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4.4 out of 5 stars
4.4 out of 5 stars
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on 3 July 2009
I have read and enjoyed most books in the Halo series. I had high hopes for this instalment of the franchise but I was sorely disappointed.

The first chapter, indeed the first line, contains a spelling mistake and this sets up the tone for the rest of the story. Previous Halo novels had great narrative and good use of language but The Cole Protocol seems to lack imagination and is written in a simplistic manner. It just seems pedestrian where it could have been a great book. The phrase "x bit his / her lip" seemed to crop up every few pages or so and I really wish Buckell would have tried to spice it up a bit more.

The lack of style could be forgiven if the story was up to the mark. Here the situation is a little better and redeems the book somewhat. I loved the "Gray Team" and the story of Thel and his clan with their background and traditions. I would have loved for the book to concentrate on these characters and their interaction as those parts of the book were great. Unfortunately these elements seemed underdeveloped compared to Keyes and the inhabitants of the Rubble and a lot of the book really dragged for me.

I would have given this book 2.5 stars if I could. 3 is perhaps too generous but 2 would definitely have been too mean. Nylund is really the master of Halo literature - I wish that he would make a return to the franchise.
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on 26 March 2010
I've been gradually making my way through the Halo franchise; starting off with the games and then circling back to cover the various book and graphic novel instalments that accompany the original story. I have to say that the Cole Protocol is by far the most disappointing of the books that I have read so far.

I usually polish off the 300 page or so novels within about 5 days to a week but this one seems to have taken me ages to get through. The simple fact is that I am beginning to grudge picking it up and it feels more like a chore than relaxation. I am just not enjoying the experience of reading it.

The chapters are ridiculously short, about 2-4 pages on average and they jump from one story line to another. The result is such a fractured mess that you start off trying to keep track of who is doing what but by the end you simply loose the will to bother caring.

There are some redeeming points though. I enjoyed the back history of Gray team and I was particularly taken by the concept of a Spartan II unit composed of the renegades. I also enjoyed the ODST story lines and my favourite moment was when they were storming an Insurrectionist ship alongside Keyes but had to make a sharp exit.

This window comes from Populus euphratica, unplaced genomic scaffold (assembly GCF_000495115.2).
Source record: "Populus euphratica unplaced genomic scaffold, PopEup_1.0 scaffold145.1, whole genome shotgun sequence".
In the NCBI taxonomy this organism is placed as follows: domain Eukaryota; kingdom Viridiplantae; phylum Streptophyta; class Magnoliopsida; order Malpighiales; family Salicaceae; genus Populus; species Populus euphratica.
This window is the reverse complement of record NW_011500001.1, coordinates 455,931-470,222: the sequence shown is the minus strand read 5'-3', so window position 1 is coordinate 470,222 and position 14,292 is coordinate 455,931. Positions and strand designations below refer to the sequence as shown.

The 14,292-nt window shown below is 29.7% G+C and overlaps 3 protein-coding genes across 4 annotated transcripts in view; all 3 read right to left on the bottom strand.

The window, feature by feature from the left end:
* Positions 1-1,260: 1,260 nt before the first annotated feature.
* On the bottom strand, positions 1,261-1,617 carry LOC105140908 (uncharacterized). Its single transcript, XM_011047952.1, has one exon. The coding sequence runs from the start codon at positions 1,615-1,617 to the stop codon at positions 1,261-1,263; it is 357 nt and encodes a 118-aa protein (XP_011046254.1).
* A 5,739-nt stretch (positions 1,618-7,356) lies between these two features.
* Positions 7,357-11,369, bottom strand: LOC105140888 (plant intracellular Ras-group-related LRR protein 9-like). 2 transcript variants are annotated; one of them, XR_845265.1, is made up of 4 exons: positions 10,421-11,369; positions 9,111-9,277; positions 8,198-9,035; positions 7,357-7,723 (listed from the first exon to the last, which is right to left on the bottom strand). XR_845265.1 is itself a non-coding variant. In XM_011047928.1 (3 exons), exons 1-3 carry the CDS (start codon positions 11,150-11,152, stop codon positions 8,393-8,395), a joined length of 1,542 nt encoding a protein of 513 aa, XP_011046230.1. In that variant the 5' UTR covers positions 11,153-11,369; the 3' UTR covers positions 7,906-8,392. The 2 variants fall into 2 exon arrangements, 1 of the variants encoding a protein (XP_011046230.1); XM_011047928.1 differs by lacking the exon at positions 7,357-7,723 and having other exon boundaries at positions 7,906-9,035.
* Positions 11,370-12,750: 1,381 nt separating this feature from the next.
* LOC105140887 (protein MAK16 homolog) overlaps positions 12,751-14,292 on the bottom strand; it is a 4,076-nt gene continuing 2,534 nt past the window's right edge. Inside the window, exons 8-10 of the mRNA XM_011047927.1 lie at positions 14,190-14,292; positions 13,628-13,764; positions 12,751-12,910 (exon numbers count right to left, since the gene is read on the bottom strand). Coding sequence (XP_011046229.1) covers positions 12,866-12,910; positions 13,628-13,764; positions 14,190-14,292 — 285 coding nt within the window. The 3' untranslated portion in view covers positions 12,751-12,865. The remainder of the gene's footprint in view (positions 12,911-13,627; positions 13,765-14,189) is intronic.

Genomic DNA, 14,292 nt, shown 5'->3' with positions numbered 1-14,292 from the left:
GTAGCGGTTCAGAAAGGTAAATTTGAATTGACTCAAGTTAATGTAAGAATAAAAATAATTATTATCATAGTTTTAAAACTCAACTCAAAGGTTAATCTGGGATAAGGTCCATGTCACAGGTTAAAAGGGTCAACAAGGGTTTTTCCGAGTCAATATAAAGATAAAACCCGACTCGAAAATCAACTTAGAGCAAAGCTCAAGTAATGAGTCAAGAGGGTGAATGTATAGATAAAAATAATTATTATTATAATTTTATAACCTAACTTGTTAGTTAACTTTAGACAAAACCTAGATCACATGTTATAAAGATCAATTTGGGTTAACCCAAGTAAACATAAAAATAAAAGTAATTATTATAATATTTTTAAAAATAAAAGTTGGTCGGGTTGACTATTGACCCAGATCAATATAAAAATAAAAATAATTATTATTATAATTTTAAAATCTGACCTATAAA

However, all of these moments are too few and far between in a story that seemed to just plod along. There are characters who have big entrances, such as Jeffries, but who are killed off in relatively insignificant ways for some unknown reason. I expect them to re-enter the plot in some dramatic fashion but this doesn't happen. On a similar note, there are brand new characters, in the shape of Karl Simon, being introduced by page 331 when the book is only 358 pages long. The reader is left feeling so jerked around that you simply give up caring about the characters.

Another reviewer has noted the poor use of English so I will not go on at length about the poor writing involved. In closing, I will however permit myself my favourite line from the whole book.

'If you didn't start trusting someone at some point, he thought, then you'll never trust again'

Deep stuff, I think you'll agree.
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on 23 December 2012
Really good storyline Lieutenant Jacob Keyes from Halo Combat Evolved Anniversary against the odds does it again and keeps Admiral Cole Protocol alive. Fast paced and could not stop reading the story.
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on 9 January 2009
I've read all previous Halo novels and thought they were fantastic. the Cole Protocol to me seems like a somewhat unnecessary prequel to the series with a young(er) Lieutenant Keys serving as ships navigator running a muck behind enemy lines in a stealth Frigate. It takes a while for the action to happen and even longer for any Spartans to appear on the scene and what action there is is often lightly detailed and over in a flash. However it sets the scene for later novels and the Halo saga in general and has the first fight between an Elite and a Spartan as far as I know. Definitely worth a read. God dammit why didn't they make the film of this, it would have been awesome!